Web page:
Vietnam's 1st bauxite plant gets tax breaks for imported parts

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National Coal-Mineral Industries Group Vinacomin has received an import duty exemption from the Ministry of Finance on its machine spare parts for Tan Rai, Vietnam's first bauxite plant that began official operations in September.

Normally the government will consider a tax break for shipments of items which the country does not make.

But the ministry said the spare parts "could be" classified in this category as the locally-made items carry little guarantee on quality, Vinacomin said in a statement on its website.

The exemption was backed by the Ministry of Planning and Investment and the Ministry of Industry and Trade, who said the state group would otherwise pay more than VND100 billion (US$4.74 million) in tax.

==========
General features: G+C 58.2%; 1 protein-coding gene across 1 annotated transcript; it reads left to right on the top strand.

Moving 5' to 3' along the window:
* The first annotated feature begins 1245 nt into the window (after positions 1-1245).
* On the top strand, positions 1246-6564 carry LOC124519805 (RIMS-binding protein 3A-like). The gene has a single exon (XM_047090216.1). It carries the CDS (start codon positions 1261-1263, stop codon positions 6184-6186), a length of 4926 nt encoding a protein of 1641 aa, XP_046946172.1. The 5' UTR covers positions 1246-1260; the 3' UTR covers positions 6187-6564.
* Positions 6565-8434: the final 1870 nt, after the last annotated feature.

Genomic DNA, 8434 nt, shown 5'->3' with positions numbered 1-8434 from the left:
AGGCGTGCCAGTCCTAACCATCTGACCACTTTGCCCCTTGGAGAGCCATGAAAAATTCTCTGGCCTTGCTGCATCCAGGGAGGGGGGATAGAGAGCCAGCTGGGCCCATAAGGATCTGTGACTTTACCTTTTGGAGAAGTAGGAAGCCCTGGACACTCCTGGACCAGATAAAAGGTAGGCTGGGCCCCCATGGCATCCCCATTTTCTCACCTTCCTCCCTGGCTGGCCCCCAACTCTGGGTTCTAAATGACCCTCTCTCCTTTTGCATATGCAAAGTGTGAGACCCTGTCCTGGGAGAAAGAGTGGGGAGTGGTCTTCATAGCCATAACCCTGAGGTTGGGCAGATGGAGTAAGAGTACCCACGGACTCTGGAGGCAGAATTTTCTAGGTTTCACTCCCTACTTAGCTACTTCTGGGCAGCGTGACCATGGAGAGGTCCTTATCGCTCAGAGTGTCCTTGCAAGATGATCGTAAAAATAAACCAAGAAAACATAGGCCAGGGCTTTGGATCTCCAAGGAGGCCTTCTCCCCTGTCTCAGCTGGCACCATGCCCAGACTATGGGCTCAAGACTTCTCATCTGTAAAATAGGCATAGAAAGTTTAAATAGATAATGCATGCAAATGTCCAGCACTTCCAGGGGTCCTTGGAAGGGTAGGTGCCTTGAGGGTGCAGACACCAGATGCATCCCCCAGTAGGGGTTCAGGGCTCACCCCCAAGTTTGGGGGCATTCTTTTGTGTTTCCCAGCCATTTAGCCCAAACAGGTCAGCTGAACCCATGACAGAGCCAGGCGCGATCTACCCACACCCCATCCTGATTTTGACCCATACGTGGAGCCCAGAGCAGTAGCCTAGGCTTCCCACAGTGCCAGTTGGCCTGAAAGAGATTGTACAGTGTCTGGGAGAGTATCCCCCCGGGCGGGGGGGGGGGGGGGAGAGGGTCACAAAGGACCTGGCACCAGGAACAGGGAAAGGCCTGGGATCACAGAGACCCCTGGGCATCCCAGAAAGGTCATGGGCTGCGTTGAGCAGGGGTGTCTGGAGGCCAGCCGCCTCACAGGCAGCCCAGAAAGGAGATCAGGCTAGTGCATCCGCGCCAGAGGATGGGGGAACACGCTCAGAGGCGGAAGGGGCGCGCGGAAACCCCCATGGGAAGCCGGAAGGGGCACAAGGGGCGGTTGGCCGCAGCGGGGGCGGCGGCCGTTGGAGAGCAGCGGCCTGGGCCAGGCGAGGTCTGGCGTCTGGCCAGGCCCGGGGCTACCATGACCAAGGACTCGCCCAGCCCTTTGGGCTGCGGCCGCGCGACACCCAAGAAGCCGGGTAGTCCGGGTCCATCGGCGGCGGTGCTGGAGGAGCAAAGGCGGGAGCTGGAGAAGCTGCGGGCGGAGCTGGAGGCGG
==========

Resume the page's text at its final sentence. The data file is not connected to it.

Besides the import tariff break for spare parts for the $700-million plant in Lam Dong Province, Vinacomin has obtained several other incentives there and at Nhan Co, another plant in Dak Nong Province, whose construction is set to be completed in mid-2014.


However, Vinacomin is under pressure to halt construction and operation of Vietnam's first two bauxite processing plants due to concerns over economic effectiveness.

In May it said the projects would be effective as the government had promised no export duties on its refined bauxite. But economists then disagreed and said a project that could only be profitable thanks to tax breaks was ineffective.

Vinacomin planned to use 30 percent of VND5 trillion ($236.8 million) it had recently raised in bonds to invest in the bauxite plants.

An October 23 report on its website said Tan Rai had produced 110,000 tons of alumina, which will be smelted to make aluminum, since it went on stream with a full capacity of 650,000 tons per year.

Of this, Vinacomin sold 80,000 tons to four domestic companies and two buyers from Switzerland and South Korea. It is negotiating to sell alumina to four other buyers from China, Iran, Japan, and Singapore.

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